by Horace Hayman Wilson | 1840 | 287,946 words | ISBN-10: 8171102127
The English translation of the Vishnu Purana. This is a primary sacred text of the Vaishnava branch of Hinduism. It is one of the eighteen greater Puranas, a branch of sacred Vedic literature which was first committed to writing during the first millennium of the common era. Like most of the other Puranas, this is a complete narrative from the cr...
ONE day Kṛṣṇa, unaccompanied by Rāma, went to Vrindavan: he was attended by a troop of cowherds, and gaily decorated with wild flowers. On his way he came to the Yamunā, which was flowing in sportive undulations, and sparkling with foam, as if with smiles, as the waves dashed against the borders. Within its bed, however, was the fearful pool of the serpent Kālīya, boiling with the fires of poison; from the fumes of which, large trees upon the bank were blighted, and by whose waters, when raised by a gale into the air, birds were scorched. Beholding this dreadful lake, which was like another mouth of death, Madhusūdana reflected that the wicked and poisonous Kālīya, who had been vanquished by himself (in the person of Garuḍa), and had been obliged to fly from the ocean (where he had inhabited the island Ramaṇaka), must be lurking at its bottom, and defiling the Yamunā, the consort of the sea, so that neither men nor cattle could slake their thirst by her waters. Such being the case, he determined to dislodge the Nāga, and enable the dwellers of Vraja to frequent the vicinage without fear; for it was the especial purpose he considered of his descent upon earth to reduce to subjection all such violators of law. “Here,” thought he, “is a Kadamba tree, which is sufficiently near; I can climb up it, and thence leap into the serpent's pool.” Having thus resolved, he bound his clothes tightly about him, and jumped boldly into the lake of the serpent-king. The waters, agitated by his plunge amidst them, were scattered to a considerable distance from the bank, and the spray falling upon the trees, they were immediately set on fire by the heat of the poisonous vapour combined with the water; and the whole horizon was in a blaze. Kṛṣṇa, having dived into the pool, struck his arms in defiance, and the snake-king, hearing the sound, quickly came forth: his eyes were coppery red, and his hoods were flaming with deadly venom: he was attended by many other powerful and poisonous snakes, feeders upon air, and by hundreds of serpent-nymphs, decorated with rich jewels, whose earrings glittered with trembling radiance as the wearers moved along. Coiling themselves around Kṛṣṇa, they all bit him with teeth from which fiery poison was emitted. Kṛṣṇa's companions, beholding him in the lake, encompassed by the snakes, twining around him, ran off to Vraja, lamenting and bewailing aloud his fate. “Kṛṣṇa,” they called out, “has foolishly plunged into the serpent's pool, and is there bitten to death by the snake-king! Come and see.” The cowherds and their wives and Yaśodā, hearing this news, which was like a thunderbolt, ran immediately to the pool, frightened out of their senses, and crying, “Alas! alas! where is he?” The Gopīs were retarded by Yaśodā, who in her agitation stumbled and slipped at every step; but Nanda and the cowherds and the invincible Rāma hastened to the banks of the Yamunā, eager to assist Kṛṣṇa. There they beheld him apparently in the power of the serpent-king, encompassed by twining snakes, and making no effort to escape. Nanda, as soon as he set his eyes upon his son, became senseless; and Yaśodā also, when she beheld him, lost all consciousness. The Gopīs, overcome with sorrow, wept, and called affectionately, and with convulsive sobs, upon Keśava. “Let us all,” said they, “plunge with Yaśodā into the fearful pool of the serpent-king. We cannot return to Vraja; for what is day, without the sun? what night, without the moon? what is a herd of heifers, without its lord? what is Vraja, without Kṛṣṇa? Deprived of him, we will go no more to Gokula. The forest will lose its delights; it will be like a lake without water. When this dark lotus leaf complexioned Hari is not present, there is no joy in the maternal dwelling. How strange is this! And as for you, ye cowherds, how, poor beings, will you live amidst the pastures, when you no longer behold the brilliant lotus eyes of Hari? Our hearts have been wiled away by the music of his voice. We will not go without Puṇḍarīkākṣa to the folds of Nanda. Even now, though held in the coils of the serpent-king, see, friends, hew his face brightens with smiles as we gaze upon him.”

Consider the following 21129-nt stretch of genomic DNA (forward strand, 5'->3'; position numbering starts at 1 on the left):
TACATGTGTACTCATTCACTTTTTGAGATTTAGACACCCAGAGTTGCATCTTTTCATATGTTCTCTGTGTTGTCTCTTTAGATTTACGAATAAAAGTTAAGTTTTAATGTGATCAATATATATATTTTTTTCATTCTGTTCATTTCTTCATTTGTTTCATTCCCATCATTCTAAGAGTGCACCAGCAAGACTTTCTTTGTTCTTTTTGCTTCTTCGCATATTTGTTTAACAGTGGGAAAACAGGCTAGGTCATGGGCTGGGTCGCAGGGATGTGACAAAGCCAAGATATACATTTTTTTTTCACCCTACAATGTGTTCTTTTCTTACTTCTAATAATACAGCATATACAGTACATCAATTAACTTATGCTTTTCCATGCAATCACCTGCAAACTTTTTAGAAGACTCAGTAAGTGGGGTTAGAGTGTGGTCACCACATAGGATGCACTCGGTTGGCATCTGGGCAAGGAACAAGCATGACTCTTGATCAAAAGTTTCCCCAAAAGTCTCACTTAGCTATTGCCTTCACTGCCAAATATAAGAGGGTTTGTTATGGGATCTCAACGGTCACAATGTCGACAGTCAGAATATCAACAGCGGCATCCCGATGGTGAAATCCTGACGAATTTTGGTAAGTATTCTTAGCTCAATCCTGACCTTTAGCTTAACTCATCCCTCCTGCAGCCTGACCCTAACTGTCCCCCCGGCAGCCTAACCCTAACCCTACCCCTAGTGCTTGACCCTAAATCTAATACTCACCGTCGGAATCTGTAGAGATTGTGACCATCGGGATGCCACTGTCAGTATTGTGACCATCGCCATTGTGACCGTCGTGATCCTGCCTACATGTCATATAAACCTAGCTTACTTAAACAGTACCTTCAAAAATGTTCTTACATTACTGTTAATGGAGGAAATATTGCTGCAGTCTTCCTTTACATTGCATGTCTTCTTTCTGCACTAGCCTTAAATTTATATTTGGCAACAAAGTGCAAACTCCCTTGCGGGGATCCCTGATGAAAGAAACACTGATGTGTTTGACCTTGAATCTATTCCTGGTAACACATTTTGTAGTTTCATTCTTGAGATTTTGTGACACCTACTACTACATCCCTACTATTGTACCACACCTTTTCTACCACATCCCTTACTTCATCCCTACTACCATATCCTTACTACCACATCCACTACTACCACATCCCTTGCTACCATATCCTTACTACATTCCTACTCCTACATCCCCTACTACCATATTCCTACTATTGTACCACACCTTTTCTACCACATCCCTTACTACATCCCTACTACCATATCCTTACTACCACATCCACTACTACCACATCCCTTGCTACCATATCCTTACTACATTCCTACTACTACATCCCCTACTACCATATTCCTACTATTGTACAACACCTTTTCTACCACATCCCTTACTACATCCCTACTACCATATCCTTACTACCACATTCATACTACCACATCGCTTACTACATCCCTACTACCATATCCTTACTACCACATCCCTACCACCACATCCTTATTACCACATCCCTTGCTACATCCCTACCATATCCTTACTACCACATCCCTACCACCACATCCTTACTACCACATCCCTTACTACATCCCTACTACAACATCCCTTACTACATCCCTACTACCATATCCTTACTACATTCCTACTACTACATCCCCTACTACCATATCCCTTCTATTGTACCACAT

When the mighty son of Rohiṇī, Balarāma, heard these exclamations of the Gopīs, and with disdainful glance beheld the cowherds overcome with terror, Nanda gazing fixedly upon the countenance of his son, and Yaśodā unconscious, he spake to Kṛṣṇa in his own character: “What is this, O god of gods! the quality of mortal is sufficiently assumed; dost thou not know thyself eternal? Thou art the centre of creation, as the nave is of the spokes of a wheel. A portion of thee have I also been born, as thy senior. The gods, to partake of thy pastimes as man, have all descended under a like disguise; and the goddesses have come down to Gokula to join in thy sports. Thou, eternal, hast last of all appeared below. Wherefore, Kṛṣṇa, dost thou disregard these divinities, who, as cowherds, are thy friends and kin? these sorrowing females, who also are thy relations? Thou hast put on the character of man; thou hast exhibited the tricks of childhood: now let this fierce snake, though armed with venomed fangs, be subdued (by thy celestial vigour).”